Framework for Improving Critical Infrastructure Cybersecurity, Version 1.1

Tier Risk Management Process Integrated Risk Management Program External Participation
Tier 1: Partial   Organisational cybersecurity risk management practices are not formalised, and risk is managed in an ad hoc and sometimes reactive manner. Prioritisation of cybersecurity activities may not be directly informed by organisational risk objectives, the threat environment, or business/mission requirements. There is limited awareness of cybersecurity risk at the organisational level. The organisation implements cybersecurity risk management on an irregular, case-by-case basis due to varied experience or information gained from outside sources. The organisation may not have processes that enable cybersecurity information to be shared within the organisation. The organisation does not understand its role in the larger ecosystem with respect to either its dependencies or dependents. The organisation does not collaborate with or receive information (e.g., threat intelligence, best practices, technologies) from other entities (e.g., buyers, suppliers, dependencies, dependents, ISAOs, researchers, governments), nor does it share information. The organisation is generally unaware of the cyber supply chain risks of the products and services it provides and that it uses.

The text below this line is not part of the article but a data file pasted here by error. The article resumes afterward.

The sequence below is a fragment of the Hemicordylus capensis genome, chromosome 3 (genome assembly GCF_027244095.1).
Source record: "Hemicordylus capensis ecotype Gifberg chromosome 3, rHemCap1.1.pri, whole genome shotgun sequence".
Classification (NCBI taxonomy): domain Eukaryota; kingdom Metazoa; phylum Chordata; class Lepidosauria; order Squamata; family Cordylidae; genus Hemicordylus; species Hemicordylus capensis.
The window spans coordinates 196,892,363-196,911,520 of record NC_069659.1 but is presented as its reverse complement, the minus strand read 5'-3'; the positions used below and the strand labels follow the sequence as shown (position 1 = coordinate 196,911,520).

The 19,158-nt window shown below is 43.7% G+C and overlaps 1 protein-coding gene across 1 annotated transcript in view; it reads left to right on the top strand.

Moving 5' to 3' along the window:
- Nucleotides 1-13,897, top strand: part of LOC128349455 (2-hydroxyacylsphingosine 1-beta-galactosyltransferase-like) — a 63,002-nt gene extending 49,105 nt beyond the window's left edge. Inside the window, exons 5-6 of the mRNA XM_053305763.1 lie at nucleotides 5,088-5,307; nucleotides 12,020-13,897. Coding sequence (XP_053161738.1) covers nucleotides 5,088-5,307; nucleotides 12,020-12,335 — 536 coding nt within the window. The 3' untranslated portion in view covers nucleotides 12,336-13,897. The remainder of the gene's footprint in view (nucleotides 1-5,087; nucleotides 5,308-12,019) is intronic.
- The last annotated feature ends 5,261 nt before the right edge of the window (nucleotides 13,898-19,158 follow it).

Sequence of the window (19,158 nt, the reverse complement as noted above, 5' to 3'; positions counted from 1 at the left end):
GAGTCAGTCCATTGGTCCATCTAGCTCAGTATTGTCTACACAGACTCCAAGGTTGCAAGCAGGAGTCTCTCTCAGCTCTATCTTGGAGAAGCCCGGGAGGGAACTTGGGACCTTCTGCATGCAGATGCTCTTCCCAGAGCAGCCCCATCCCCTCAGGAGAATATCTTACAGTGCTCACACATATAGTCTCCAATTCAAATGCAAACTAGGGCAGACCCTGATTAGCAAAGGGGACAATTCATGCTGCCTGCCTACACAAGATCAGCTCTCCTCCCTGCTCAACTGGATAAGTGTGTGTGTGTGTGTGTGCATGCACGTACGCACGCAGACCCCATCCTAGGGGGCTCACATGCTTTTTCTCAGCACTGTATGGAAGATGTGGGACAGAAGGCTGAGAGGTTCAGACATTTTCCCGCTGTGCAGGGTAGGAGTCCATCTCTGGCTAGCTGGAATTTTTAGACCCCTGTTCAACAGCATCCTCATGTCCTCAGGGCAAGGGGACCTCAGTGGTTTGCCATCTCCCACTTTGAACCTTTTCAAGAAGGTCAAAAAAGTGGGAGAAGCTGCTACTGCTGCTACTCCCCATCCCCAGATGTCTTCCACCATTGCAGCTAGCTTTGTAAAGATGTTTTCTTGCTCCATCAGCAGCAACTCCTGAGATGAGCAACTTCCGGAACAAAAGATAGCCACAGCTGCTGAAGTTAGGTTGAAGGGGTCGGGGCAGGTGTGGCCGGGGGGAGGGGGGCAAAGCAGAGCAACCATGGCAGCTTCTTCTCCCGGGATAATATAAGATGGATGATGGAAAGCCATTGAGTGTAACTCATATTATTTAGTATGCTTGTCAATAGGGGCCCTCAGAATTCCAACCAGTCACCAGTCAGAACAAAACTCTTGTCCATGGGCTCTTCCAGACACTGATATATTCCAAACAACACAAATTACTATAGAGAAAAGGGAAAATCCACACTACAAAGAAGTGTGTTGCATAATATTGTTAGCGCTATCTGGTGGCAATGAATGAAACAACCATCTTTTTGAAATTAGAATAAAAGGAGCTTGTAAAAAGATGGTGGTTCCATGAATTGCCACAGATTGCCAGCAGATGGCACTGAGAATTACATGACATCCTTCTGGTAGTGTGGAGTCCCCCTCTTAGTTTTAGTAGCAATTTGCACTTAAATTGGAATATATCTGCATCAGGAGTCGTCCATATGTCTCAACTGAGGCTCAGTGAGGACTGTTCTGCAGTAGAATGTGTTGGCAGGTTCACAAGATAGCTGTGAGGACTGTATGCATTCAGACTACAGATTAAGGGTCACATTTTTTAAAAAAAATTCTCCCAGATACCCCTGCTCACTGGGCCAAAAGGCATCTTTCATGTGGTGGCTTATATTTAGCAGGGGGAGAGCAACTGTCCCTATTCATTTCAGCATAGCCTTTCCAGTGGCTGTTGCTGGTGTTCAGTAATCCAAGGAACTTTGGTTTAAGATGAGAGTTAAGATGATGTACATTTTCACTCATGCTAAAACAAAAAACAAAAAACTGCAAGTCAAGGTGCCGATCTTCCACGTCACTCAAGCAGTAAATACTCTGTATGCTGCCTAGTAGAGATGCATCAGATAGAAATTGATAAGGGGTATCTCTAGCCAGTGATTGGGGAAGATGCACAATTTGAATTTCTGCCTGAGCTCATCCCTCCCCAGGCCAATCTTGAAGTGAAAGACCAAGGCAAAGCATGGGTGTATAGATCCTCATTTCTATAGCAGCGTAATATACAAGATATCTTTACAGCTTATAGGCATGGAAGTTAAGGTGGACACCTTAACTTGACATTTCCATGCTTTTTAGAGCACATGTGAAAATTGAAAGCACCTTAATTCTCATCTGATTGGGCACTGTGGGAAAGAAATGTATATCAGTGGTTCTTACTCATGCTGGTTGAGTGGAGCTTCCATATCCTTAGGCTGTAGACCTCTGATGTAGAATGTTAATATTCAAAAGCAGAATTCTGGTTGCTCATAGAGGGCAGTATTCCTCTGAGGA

Tier 2: Risk Informed   Risk management practices are approved by management but may not be established as organisational-wide policy. Prioritisation of cybersecurity activities and protection needs is directly informed by organisational risk objectives, the threat environment, or business/mission requirements. There is an awareness of cybersecurity risk at the organisational level, but an organisation-wide approach to managing cybersecurity risk has not been established. Cybersecurity information is shared within the organisation on an informal basis. Consideration of cybersecurity in organisational objectives and programs may occur at some but not all levels of the organisation. Cyber risk assessment of organisational and external assets occurs, but is not typically repeatable or reoccurring. Generally, the organisation understands its role in the larger ecosystem with respect to either its own dependencies or dependents, but not both. The organisation collaborates with and receives some information from other entities and generates some of its own information, but may not share information with others. Additionally, the organisation is aware of the cyber supply chain risks associated with the products and services it provides and uses, but does not act consistently or formally upon those risks.